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Friday, 26 October, 2001, 15:23 GMT 16:23 UK
Food shortages in Zimbabwe shops
Wheatfield
The land dispute in Zimbabwe has reduced grain supplies
Zimbabwe is facing serious food shortages due to price controls imposed earlier this month by the government in a bid to control runaway inflation.

According to reports in the independent Zimbabwean media, price caps on basic foodstuffs have forced many producers to operate at a loss, leaving them with no choice but to go out of business.

The baking industry, which has been losing an estimated $33,000 a day, has been hit particularly hard.

Rationing now in force

Basic goods including bread, wheat, maize, cooking oil and soap are reported to be becoming increasingly scarce as a result, with rationing now in force in many areas.

The Zimbabwean Government imposed the price caps on 10 October, citing the need to bring the country's inflation rate under control, which is currently running at over 70% a year. Currency squeeze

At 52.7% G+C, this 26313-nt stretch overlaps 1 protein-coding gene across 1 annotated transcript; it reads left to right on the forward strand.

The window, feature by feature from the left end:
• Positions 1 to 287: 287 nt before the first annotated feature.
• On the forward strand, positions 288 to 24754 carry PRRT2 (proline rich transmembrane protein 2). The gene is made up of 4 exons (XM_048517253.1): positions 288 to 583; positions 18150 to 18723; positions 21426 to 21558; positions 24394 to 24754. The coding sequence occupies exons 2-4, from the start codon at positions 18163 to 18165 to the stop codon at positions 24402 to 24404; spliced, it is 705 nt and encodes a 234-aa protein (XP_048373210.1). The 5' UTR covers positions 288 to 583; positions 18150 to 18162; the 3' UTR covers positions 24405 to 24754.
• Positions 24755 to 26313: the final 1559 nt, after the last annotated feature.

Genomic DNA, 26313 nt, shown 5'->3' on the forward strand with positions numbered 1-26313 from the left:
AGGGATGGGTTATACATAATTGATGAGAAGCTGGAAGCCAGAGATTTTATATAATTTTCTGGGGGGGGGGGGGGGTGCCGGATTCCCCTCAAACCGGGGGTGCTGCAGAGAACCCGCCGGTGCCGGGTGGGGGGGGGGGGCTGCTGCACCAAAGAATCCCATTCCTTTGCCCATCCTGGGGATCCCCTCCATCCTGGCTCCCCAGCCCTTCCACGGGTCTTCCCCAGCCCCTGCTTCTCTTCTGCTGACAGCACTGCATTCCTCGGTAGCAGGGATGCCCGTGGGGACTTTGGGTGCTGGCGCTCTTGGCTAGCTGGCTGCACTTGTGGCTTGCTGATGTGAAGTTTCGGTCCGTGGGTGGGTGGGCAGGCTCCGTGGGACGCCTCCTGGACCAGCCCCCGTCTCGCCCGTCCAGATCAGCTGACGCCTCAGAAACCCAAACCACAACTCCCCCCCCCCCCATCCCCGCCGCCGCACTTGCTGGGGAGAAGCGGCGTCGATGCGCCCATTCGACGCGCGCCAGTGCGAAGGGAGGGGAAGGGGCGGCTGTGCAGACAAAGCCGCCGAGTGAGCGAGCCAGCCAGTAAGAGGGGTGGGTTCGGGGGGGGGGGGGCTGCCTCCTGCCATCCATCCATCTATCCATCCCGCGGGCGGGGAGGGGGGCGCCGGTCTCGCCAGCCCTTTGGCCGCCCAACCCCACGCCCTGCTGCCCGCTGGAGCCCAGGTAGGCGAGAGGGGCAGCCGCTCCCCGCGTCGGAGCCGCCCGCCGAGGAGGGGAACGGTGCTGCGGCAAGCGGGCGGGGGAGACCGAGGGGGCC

The country's soaring inflation stems from the weakness of the Zimbabwean dollar and its heavy reliance on imported fuel, priced in US dollars.

A slump in the world price of metals and agricultural commodities, the country's principal exports, has deprived Zimbabwean importers of hard currency.

Grain shortages caused by the government's policy of seizing white-owned farms have also fuelled a sharp increase in food prices.

Some observers in the Zimbabwean capital, Harare, believe that the price controls are a populist measure designed to shore up electoral support for Mr Mugabe's government ahead of presidential elections next year.

"The government wants to be sure that it can rely on the urban vote, but the policy is backfiring already. We are heading into serious shortages, and the people are angry," said one local source.

Zimbabwe is due to hold presidential elections by April 2002, but no firm date has yet been set.

See also:

19 Oct 01 | Business
Zimbabwe price controls hit home
10 Oct 01 | Business
Zimbabwe slashes food prices
26 Sep 01 | Africa
IMF cuts all funding to Zimbabwe
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